Appeals Court Rules Boilerplate Disclosures Do Not Turn Letter into FDCPA Communication

On many of my webinars, attorneys have exhorted companies in the accounts receivable management industry from being creative, at least when it comes to making required disclosures. Getting cute or creative is rarely a good idea. Now, the Eighth Circuit Court of Appeals has jumped on board this train, ruling that the use or boilerplate disclosures do not convert an informational communication into an official debt collection activity under the Fair Debt Collection Practices Act. The ruling from the Eighth Circuit might also be helpful to defendants fighting Hunstein cases.

A copy of the ruling in the case of Heinz v. Carrington Mortgage Services can be accessed by clicking here.

The Eighth Circuit ultimately upheld the District Court’s summary judgment ruling in favor of the defendant, after it was sued for allegedly violating the FDCPA by making false statements about the status of a loss mitigation application and a pending foreclosure sale on the plaintiff’s home. One of the letters that was sent to the plaintiff included this disclosure, “if your loan is delinquent collection activity may continue, including referral to foreclosure or foreclosure sale,” which the plaintiff seized on as turning the letter into a communication for the purposes of collecting a debt, which would subject the letter to the FDCPA. But the Eighth Circuit warned that the entire letter has to be read to determine if it counts as a communication under the FDCPA.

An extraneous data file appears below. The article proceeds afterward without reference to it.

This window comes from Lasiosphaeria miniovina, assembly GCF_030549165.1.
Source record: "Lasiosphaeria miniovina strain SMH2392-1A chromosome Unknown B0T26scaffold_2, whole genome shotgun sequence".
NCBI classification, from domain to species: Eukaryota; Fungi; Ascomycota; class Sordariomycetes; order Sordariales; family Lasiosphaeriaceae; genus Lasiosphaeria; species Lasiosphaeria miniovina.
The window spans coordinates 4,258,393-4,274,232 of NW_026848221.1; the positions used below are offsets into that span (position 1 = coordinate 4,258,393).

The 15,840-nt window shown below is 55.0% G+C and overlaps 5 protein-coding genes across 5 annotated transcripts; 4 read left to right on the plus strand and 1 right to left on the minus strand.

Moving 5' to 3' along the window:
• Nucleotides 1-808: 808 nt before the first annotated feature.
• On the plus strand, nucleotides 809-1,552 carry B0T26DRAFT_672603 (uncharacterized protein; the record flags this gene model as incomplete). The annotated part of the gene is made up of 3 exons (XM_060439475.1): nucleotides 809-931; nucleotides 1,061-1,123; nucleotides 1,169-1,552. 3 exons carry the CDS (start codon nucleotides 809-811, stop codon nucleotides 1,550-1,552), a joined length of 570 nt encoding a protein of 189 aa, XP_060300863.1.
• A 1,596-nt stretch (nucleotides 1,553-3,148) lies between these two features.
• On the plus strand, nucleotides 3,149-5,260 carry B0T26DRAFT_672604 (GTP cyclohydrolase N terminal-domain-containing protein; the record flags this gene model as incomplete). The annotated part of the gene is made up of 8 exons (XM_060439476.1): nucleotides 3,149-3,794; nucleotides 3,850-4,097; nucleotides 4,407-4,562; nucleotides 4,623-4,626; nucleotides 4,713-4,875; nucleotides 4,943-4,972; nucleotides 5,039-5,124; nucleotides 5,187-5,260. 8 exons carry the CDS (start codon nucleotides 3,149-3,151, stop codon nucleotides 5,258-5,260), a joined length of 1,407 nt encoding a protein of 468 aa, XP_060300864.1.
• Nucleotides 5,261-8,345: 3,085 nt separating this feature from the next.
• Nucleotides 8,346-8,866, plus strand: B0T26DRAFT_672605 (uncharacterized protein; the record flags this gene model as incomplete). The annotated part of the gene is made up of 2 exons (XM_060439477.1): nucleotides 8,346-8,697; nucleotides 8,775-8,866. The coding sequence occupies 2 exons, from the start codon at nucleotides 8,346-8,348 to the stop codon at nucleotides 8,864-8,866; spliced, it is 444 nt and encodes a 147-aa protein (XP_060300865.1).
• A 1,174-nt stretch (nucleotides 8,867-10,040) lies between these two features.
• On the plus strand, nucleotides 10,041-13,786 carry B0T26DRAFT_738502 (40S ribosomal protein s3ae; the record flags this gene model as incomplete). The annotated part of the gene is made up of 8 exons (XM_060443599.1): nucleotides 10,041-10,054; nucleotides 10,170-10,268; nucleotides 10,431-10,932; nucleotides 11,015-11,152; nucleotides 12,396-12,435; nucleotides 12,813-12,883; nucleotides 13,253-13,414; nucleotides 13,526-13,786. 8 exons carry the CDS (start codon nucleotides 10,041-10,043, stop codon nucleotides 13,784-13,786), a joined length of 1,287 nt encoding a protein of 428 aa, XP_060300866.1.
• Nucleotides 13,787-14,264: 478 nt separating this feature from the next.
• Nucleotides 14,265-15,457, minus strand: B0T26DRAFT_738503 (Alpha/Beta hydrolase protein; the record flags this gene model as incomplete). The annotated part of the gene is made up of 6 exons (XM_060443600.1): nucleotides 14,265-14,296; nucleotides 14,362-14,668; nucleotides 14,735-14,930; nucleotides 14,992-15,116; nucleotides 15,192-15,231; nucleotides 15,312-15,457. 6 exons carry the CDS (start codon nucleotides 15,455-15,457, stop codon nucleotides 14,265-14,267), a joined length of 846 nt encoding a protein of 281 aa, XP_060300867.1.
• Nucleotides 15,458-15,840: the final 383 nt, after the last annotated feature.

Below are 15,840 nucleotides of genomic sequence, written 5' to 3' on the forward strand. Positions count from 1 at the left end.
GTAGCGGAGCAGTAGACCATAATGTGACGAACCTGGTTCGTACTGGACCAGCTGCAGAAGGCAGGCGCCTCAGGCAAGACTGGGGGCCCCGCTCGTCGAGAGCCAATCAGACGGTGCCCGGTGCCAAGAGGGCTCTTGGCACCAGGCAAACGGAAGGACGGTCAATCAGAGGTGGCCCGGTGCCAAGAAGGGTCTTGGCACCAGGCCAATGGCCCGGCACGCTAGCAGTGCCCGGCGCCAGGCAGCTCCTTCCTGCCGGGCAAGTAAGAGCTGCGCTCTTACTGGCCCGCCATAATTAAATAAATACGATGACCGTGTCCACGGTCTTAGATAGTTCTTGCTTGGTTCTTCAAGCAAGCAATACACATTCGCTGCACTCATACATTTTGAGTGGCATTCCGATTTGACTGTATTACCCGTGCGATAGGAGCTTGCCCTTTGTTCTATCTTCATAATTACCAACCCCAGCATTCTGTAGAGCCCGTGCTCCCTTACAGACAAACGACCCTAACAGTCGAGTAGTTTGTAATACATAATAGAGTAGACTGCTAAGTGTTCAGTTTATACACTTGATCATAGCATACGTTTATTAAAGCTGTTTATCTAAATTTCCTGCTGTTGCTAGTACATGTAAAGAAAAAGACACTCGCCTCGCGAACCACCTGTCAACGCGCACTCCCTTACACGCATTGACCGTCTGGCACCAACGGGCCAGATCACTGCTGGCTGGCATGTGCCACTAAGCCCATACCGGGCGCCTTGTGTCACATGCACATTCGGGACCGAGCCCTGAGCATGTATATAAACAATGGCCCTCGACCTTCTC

“Rather, we look to the substance of the letter — what information it provides and what it asks the borrower to do — to determine whether an ‘animating purpose’ is “to induce payment by the debtor. And here, for the reasons we have already explained, the letters did not try to induce Heinz to pay his outstanding debt. We thus conclude that a routine disclosure statement that is at odds with the remainder of the letter does not turn the communication into something that it is not — in this case, a communication made in connection with the collection of a debt for the purposes of the FDCPA.”

Communication in connection with the collection of a debt is a phrase that anyone defending a Hunstein case will immediately recognize and seize on as a possible defense. To count as a communication under the FDCPA, the “animating purpose” of the communication must be to induce payment by the debtor, the Eighth Circuit noted.

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